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Elizabeth Cook: Crider drawn by Rowan’s potential

What might attract someone to relocate to Rowan County?

Ask Rod Crider, the new head of RowanWorks economic development. Crider moved here recently from Wayne County, Ohio, and the factors that drew him could be good motivators for other people — perhaps even new industry — to choose Rowan.

Crider shared his story during  Friday’s Growing Rowan meeting at West End Plaza. Before accepting the Rowan job, he was “sitting pretty good,” as he put it. The agency he’d been leading for  years was one of the top economic development organizations in the country.

He saw something in Rowan County that longtime residents might miss as we go about our business day-to-day — opportunity and potential.

The Charlotte region is one of the fastest-growing regions in the country, and North Carolina has risen to the ninth most-populous state. With more people comes more opportunity, and Rowan itself might be “sitting pretty” in regards to location. Proximity to Charlotte is one of the things that differentiates Rowan from a lot of other good, solid communities that are looking for growth. Look at North Wilkesboro, Surry County and Burke. Far removed from a metro area, they’re going to struggle even more to as the tide of growth is drawn to metro areas and the counties around them.

We’ve all seen the growth of Charlotte-Mecklenburg spill over into the adjacent counties of Cabarrus and Iredell. Rowan is just a few more miles up the road. Already 2.5 million people are within a 60-minute drive. Growth is coming our way, Crider said. 

He also saw a commitment to change when he looked at Rowan County. There’s been some shakeup in elected officials, and several key organizations have relatively new leaders — the school system, the Chamber of Commerce and others. They all share a commitment to move the community forward, he found.

Leadership was a big factor for Crider, too. Between the mayor, county commission chairman, city and county manager and others, he saw leaders who collectively have a lot of experience and have cultivated a culture of collaboration.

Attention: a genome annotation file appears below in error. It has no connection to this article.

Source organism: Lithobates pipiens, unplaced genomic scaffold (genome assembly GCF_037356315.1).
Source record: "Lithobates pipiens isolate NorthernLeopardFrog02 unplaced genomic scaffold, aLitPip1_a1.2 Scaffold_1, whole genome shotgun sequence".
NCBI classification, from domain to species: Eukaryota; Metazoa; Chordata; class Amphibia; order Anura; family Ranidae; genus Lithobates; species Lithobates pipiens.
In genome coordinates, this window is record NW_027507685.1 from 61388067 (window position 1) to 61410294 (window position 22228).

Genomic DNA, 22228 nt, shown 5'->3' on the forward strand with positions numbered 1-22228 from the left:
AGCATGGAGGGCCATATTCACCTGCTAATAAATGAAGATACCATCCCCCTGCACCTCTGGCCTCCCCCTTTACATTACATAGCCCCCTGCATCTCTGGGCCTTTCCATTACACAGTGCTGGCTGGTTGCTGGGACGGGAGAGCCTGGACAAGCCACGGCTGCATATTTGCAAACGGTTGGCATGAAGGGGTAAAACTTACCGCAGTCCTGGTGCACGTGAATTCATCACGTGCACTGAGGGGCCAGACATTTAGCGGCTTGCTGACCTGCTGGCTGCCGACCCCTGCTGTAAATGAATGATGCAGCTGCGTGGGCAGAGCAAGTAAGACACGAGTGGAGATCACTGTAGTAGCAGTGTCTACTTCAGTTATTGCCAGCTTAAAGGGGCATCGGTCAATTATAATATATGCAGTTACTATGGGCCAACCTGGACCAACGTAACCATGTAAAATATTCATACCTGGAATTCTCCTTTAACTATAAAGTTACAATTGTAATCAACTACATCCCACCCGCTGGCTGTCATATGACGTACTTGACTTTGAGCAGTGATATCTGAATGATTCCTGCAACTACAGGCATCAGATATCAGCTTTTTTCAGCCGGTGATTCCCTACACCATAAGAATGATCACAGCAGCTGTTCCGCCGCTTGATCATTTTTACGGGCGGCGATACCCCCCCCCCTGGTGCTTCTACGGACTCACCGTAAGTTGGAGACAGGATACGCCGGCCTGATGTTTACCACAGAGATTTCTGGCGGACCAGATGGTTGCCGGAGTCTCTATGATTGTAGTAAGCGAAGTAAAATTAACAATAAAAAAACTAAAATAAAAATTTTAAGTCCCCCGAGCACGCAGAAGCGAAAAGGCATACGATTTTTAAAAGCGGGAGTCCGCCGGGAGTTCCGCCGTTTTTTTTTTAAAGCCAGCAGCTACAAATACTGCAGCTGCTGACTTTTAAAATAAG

It’s easy to see Crider fitting in here, getting along with the leadership group but set apart by the extra expertise and perspective he brings to the conversation. For that he gets instant respect.

Sometimes it helps to have someone remind us of important principles.

“Where there is no vision, the people perish,” Crider quoted Proverbs. Our imagination determines our destiny, he said, and all memorable achievements are brought about by people with vision. He gave the example of Amazon founder Jeff Bezos, who expanded what was essentially a mail-order book business into a retailer  bigger than Walmart. Recently Bezos bought Whole Foods, bringing his retail acumen to the world of bricks-and-mortar.

Without vision, communities lose their vitality, Crider said, and offered the city where he grew up, Detroit, as an example. Known for the loss of automotive jobs and the city’s financial crisis, Detroit has turned a corner and is becoming known as a model for urban revitalization.

Salisbury-Rowan is no Detroit, Mich., but this area has a lot in common with Wooster, Ohio, from whence Crider came. Within 45 minutes of a metro area — Charlotte for us, Cleveland for Wooster — ag-urban communities offer residents the best of both worlds.

When the Daily Record in Wooster reported on Crider’s departure,  the chairman of his Wooster board, John Crum, said that during Crider’s tenure the area experienced business growth and saw its economic development council  built into a professional and effective organization. “We had all of the right raw material, great location, work force, cooperation in both the nonprofit and for-profit sector, and Rod was able to package that together to gain visibility in the economic development world.”

It’s easy to see how Rowan attracted Crider, and vice versa..

Elizabeth Cook is editor of the Salisbury Post.

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